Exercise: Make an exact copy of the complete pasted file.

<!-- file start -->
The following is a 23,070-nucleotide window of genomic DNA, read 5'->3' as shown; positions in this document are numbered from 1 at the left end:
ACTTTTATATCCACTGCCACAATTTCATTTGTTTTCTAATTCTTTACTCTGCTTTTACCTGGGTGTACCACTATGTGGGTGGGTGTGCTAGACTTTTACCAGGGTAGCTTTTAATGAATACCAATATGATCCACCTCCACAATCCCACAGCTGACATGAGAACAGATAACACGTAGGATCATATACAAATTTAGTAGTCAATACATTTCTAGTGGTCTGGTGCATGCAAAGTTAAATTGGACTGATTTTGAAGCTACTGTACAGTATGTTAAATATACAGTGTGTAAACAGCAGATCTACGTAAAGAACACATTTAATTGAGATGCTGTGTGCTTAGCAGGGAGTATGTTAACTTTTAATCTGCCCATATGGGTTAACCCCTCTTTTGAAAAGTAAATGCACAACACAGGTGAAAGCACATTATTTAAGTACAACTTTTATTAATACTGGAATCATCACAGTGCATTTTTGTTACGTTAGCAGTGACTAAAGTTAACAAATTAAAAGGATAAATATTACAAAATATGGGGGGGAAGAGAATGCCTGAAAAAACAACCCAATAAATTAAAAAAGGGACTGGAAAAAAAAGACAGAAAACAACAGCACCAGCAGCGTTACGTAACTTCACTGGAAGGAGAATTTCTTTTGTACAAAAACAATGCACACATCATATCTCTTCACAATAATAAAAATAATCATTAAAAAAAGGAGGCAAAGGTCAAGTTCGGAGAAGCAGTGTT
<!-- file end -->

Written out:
The following is a 23,070-nucleotide window of genomic DNA, read 5'->3' as shown; positions in this document are numbered from 1 at the left end:
ACTTTTATATCCACTGCCACAATTTCATTTGTTTTCTAATTCTTTACTCTGCTTTTACCTGGGTGTACCACTATGTGGGTGGGTGTGCTAGACTTTTACCAGGGTAGCTTTTAATGAATACCAATATGATCCACCTCCACAATCCCACAGCTGACATGAGAACAGATAACACGTAGGATCATATACAAATTTAGTAGTCAATACATTTCTAGTGGTCTGGTGCATGCAAAGTTAAATTGGACTGATTTTGAAGCTACTGTACAGTATGTTAAATATACAGTGTGTAAACAGCAGATCTACGTAAAGAACACATTTAATTGAGATGCTGTGTGCTTAGCAGGGAGTATGTTAACTTTTAATCTGCCCATATGGGTTAACCCCTCTTTTGAAAAGTAAATGCACAACACAGGTGAAAGCACATTATTTAAGTACAACTTTTATTAATACTGGAATCATCACAGTGCATTTTTGTTACGTTAGCAGTGACTAAAGTTAACAAATTAAAAGGATAAATATTACAAAATATGGGGGGGAAGAGAATGCCTGAAAAAACAACCCAATAAATTAAAAAAGGGACTGGAAAAAAAAGACAGAAAACAACAGCACCAGCAGCGTTACGTAACTTCACTGGAAGGAGAATTTCTTTTGTACAAAAACAATGCACACATCATATCTCTTCACAATAATAAAAATAATCATTAAAAAAAGGAGGCAAAGGTCAAGTTCGGAGAAGCAGTGTT